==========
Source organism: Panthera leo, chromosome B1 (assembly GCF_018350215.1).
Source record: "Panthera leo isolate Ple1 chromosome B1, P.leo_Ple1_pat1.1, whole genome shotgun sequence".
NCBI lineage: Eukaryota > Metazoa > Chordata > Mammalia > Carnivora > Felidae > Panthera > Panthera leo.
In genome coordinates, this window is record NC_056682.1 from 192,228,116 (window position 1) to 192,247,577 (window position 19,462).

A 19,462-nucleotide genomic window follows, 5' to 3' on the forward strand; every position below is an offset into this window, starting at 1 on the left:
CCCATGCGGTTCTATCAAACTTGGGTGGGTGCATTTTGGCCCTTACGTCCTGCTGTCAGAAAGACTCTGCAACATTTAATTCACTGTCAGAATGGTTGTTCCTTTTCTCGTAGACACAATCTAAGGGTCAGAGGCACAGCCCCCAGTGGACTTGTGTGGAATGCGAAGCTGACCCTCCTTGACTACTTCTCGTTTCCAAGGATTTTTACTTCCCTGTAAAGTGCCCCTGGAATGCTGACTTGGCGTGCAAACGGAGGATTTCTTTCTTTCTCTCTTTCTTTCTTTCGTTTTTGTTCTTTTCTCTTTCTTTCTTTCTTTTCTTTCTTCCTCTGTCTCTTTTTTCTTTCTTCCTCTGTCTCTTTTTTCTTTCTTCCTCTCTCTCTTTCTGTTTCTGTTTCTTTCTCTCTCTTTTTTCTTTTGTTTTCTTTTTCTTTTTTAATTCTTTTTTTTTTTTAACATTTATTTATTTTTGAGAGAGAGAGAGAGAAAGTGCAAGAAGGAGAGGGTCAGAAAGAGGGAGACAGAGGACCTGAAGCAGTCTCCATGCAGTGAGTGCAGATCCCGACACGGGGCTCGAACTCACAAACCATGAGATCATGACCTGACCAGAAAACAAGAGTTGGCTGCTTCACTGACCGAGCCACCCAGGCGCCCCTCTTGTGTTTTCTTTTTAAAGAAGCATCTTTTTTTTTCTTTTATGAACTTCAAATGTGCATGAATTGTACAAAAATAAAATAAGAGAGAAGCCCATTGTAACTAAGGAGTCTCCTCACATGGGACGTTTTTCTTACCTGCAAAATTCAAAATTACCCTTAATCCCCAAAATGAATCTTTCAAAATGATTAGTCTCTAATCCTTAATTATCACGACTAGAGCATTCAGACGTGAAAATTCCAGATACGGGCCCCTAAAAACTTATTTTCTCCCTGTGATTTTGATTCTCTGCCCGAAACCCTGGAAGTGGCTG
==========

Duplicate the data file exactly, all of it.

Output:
Source organism: Panthera leo, chromosome B1 (assembly GCF_018350215.1).
Source record: "Panthera leo isolate Ple1 chromosome B1, P.leo_Ple1_pat1.1, whole genome shotgun sequence".
NCBI lineage: Eukaryota > Metazoa > Chordata > Mammalia > Carnivora > Felidae > Panthera > Panthera leo.
In genome coordinates, this window is record NC_056682.1 from 192,228,116 (window position 1) to 192,247,577 (window position 19,462).

A 19,462-nucleotide genomic window follows, 5' to 3' on the forward strand; every position below is an offset into this window, starting at 1 on the left:
CCCATGCGGTTCTATCAAACTTGGGTGGGTGCATTTTGGCCCTTACGTCCTGCTGTCAGAAAGACTCTGCAACATTTAATTCACTGTCAGAATGGTTGTTCCTTTTCTCGTAGACACAATCTAAGGGTCAGAGGCACAGCCCCCAGTGGACTTGTGTGGAATGCGAAGCTGACCCTCCTTGACTACTTCTCGTTTCCAAGGATTTTTACTTCCCTGTAAAGTGCCCCTGGAATGCTGACTTGGCGTGCAAACGGAGGATTTCTTTCTTTCTCTCTTTCTTTCTTTCGTTTTTGTTCTTTTCTCTTTCTTTCTTTCTTTTCTTTCTTCCTCTGTCTCTTTTTTCTTTCTTCCTCTGTCTCTTTTTTCTTTCTTCCTCTCTCTCTTTCTGTTTCTGTTTCTTTCTCTCTCTTTTTTCTTTTGTTTTCTTTTTCTTTTTTAATTCTTTTTTTTTTTTAACATTTATTTATTTTTGAGAGAGAGAGAGAGAAAGTGCAAGAAGGAGAGGGTCAGAAAGAGGGAGACAGAGGACCTGAAGCAGTCTCCATGCAGTGAGTGCAGATCCCGACACGGGGCTCGAACTCACAAACCATGAGATCATGACCTGACCAGAAAACAAGAGTTGGCTGCTTCACTGACCGAGCCACCCAGGCGCCCCTCTTGTGTTTTCTTTTTAAAGAAGCATCTTTTTTTTTCTTTTATGAACTTCAAATGTGCATGAATTGTACAAAAATAAAATAAGAGAGAAGCCCATTGTAACTAAGGAGTCTCCTCACATGGGACGTTTTTCTTACCTGCAAAATTCAAAATTACCCTTAATCCCCAAAATGAATCTTTCAAAATGATTAGTCTCTAATCCTTAATTATCACGACTAGAGCATTCAGACGTGAAAATTCCAGATACGGGCCCCTAAAAACTTATTTTCTCCCTGTGATTTTGATTCTCTGCCCGAAACCCTGGAAGTGGCTG